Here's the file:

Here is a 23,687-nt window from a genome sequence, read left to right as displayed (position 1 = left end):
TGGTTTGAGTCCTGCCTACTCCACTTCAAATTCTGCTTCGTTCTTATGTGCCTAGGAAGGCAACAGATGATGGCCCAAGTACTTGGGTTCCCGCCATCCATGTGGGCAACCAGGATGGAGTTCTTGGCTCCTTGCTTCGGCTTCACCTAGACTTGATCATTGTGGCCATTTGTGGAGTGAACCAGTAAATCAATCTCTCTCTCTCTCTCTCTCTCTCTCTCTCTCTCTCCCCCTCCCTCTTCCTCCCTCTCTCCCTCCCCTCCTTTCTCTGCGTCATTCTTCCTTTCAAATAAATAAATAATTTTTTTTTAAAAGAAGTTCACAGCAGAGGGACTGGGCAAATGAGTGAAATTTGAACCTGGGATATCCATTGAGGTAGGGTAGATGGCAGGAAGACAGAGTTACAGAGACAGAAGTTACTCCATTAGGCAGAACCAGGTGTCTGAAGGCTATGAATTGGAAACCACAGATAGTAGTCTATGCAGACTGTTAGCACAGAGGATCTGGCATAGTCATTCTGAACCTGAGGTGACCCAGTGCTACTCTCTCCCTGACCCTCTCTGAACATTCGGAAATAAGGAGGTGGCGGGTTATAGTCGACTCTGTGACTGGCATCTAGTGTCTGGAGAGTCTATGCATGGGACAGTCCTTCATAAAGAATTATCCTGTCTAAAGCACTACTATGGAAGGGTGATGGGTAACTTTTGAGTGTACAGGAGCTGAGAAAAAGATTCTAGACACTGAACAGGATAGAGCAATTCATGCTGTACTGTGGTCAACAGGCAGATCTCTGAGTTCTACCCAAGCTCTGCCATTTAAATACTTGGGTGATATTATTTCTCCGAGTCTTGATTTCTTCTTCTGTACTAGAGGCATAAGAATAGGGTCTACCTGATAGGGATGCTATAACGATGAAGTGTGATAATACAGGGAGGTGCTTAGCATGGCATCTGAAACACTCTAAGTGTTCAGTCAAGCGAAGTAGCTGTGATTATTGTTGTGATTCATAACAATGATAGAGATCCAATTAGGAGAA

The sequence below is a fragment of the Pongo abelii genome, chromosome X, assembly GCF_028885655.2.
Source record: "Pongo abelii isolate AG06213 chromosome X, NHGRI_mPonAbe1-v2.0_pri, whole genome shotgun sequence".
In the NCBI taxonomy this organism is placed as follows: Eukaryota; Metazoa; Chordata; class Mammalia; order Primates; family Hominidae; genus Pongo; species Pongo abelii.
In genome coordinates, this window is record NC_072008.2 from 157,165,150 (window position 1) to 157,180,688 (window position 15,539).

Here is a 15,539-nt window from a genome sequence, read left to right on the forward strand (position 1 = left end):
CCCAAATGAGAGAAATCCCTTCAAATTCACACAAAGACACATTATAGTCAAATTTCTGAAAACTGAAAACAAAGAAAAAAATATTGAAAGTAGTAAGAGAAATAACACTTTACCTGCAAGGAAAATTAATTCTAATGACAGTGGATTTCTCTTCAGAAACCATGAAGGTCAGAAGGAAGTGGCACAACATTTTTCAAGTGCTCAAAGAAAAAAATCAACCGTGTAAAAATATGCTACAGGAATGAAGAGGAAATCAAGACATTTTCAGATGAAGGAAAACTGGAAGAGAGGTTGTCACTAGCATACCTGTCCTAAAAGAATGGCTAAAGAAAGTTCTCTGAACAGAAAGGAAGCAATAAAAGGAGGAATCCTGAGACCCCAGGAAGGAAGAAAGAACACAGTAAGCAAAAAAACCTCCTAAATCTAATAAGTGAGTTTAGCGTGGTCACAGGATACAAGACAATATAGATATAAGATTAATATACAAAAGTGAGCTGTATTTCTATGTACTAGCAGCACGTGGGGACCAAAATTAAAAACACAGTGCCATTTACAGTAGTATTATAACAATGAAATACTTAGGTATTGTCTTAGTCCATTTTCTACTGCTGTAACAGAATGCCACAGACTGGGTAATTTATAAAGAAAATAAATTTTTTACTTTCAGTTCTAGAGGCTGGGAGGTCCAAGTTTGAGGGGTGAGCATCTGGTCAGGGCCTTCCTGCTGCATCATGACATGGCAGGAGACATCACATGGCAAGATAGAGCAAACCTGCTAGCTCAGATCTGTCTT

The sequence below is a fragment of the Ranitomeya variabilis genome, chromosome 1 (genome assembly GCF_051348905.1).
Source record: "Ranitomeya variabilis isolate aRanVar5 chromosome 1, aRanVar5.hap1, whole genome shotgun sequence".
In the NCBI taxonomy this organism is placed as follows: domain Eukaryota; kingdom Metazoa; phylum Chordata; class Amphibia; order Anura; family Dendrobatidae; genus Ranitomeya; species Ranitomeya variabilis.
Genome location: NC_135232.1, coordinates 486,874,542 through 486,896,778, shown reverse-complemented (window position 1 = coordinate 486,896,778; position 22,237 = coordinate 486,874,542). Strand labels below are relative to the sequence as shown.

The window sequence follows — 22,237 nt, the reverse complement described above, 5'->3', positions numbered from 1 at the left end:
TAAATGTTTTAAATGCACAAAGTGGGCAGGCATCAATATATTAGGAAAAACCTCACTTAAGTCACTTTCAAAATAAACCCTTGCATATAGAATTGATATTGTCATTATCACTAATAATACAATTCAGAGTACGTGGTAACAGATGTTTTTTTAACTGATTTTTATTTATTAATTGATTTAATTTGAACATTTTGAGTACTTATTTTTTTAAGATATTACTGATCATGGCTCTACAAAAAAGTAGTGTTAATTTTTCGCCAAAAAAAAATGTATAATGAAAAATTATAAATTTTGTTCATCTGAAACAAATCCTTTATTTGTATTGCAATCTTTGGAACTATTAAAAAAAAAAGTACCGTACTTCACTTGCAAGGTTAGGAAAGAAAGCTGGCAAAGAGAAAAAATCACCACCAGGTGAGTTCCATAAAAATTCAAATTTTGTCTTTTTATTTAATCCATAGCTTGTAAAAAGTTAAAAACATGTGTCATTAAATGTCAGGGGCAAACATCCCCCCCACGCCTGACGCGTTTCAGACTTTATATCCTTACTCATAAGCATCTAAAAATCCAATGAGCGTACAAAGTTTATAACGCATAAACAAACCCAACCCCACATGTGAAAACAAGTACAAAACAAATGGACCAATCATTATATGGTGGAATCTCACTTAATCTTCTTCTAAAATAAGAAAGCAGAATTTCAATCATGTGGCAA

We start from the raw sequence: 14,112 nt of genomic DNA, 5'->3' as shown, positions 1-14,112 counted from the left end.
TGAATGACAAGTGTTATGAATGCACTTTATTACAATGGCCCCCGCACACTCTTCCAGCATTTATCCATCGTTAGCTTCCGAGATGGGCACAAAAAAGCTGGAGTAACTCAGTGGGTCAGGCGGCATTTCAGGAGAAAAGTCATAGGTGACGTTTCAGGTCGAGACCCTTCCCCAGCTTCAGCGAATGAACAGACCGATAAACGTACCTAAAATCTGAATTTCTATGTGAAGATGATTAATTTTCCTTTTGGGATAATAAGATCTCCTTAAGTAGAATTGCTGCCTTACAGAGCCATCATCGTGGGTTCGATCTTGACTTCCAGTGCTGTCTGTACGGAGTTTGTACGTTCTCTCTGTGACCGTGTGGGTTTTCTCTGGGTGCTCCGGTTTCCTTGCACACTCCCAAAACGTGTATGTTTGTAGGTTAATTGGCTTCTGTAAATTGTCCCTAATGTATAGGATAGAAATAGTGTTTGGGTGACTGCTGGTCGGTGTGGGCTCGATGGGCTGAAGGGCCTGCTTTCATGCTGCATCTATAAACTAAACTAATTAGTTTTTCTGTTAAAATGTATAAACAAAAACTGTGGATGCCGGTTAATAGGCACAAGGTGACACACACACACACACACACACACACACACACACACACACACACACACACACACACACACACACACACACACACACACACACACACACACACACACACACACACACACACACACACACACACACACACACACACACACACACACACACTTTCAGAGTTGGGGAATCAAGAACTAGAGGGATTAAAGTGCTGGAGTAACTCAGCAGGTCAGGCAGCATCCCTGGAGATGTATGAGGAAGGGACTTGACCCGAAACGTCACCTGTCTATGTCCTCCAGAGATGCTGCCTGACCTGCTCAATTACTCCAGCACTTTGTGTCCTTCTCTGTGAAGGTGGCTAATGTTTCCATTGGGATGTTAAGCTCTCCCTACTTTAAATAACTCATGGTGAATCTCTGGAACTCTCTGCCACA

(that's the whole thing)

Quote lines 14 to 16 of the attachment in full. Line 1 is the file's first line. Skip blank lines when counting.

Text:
TAAATGTTTTAAATGCACAAAGTGGGCAGGCATCAATATATTAGGAAAAACCTCACTTAAGTCACTTTCAAAATAAACCCTTGCATATAGAATTGATATTGTCATTATCACTAATAATACAATTCAGAGTACGTGGTAACAGATGTTTTTTTAACTGATTTTTATTTATTAATTGATTTAATTTGAACATTTTGAGTACTTATTTTTTTAAGATATTACTGATCATGGCTCTACAAAAAAGTAGTGTTAATTTTTCGCCAAAAAAAAATGTATAATGAAAAATTATAAATTTTGTTCATCTGAAACAAATCCTTTATTTGTATTGCAATCTTTGGAACTATTAAAAAAAAAAGTACCGTACTTCACTTGCAAGGTTAGGAAAGAAAGCTGGCAAAGAGAAAAAATCACCACCAGGTGAGTTCCATAAAAATTCAAATTTTGTCTTTTTATTTAATCCATAGCTTGTAAAAAGTTAAAAACATGTGTCATTAAATGTCAGGGGCAAACATCCCCCCCACGCCTGACGCGTTTCAGACTTTATATCCTTACTCATAAGCATCTAAAAATCCAATGAGCGTACAAAGTTTATAACGCATAAACAAACCCAACCCCACATGTGAAAACAAGTACAAAACAAATGGACCAATCATTATATGGTGGAATCTCACTTAATCTTCTTCTAAAATAAGAAAGCAGAATTTCAATCATGTGGCAA

We start from the raw sequence: 14,112 nt of genomic DNA, 5'->3' as shown, positions 1-14,112 counted from the left end.
TGAATGACAAGTGTTATGAATGCACTTTATTACAATGGCCCCCGCACACTCTTCCAGCATTTATCCATCGTTAGCTTCCGAGATGGGCACAAAAAAGCTGGAGTAACTCAGTGGGTCAGGCGGCATTTCAGGAGAAAAGTCATAGGTGACGTTTCAGGTCGAGACCCTTCCCCAGCTTCAGCGAATGAACAGACCGATAAACGTACCTAAAATCTGAATTTCTATGTGAAGATGATTAATTTTCCTTTTGGGATAATAAGATCTCCTTAAGTAGAATTGCTGCCTTACAGAGCCATCATCGTGGGTTCGATCTTGACTTCCAGTGCTGTCTGTACGGAGTTTGTACGTTCTCTCTGTGACCGTGTGGGTTTTCTCTGGGTGCTCCGGTTTCCTTGCACACTCCCAAAACGTGTATGTTTGTAGGTTAATTGGCTTCTGTAAATTGTCCCTAATGTATAGGATAGAAATAGTGTTTGGGTGACTGCTGGTCGGTGTGGGCTCGATGGGCTGAAGGGCCTGCTTTCATGCTGCATCTATAAACTAAACTAATTAGTTTTTCTGTTAAAATGTATAAACAAAAACTGTGGATGCCGGTTAATAGGCACAAGGTGACACACACACACACACACACACACACACACACACACACACACACACACACACACACACACACACACACACACACACACACACACACACACACACACACACACACACACACACACACACACACACACACACACACACACACACACACACTTTCAGAGTTGGGGAATCAAGAACTAGAGGGATTAAAGTGCTGGAGTAACTCAGCAGGTCAGGCAGCATCCCTGGAGATGTATGAGGAAGGGACTTGACCCGAAACGTCACCTGTCTATGTCCTCCAGAGATGCTGCCTGACCTGCTCAATTACTCCAGCACTTTGTGTCCTTCTCTGTGAAGGTGGCTAATGTTTCCATTGGGATGTTAAGCTCTCCCTACTTTAAATAACTCATGGTGAATCTCTGGAACTCTCTGCCACA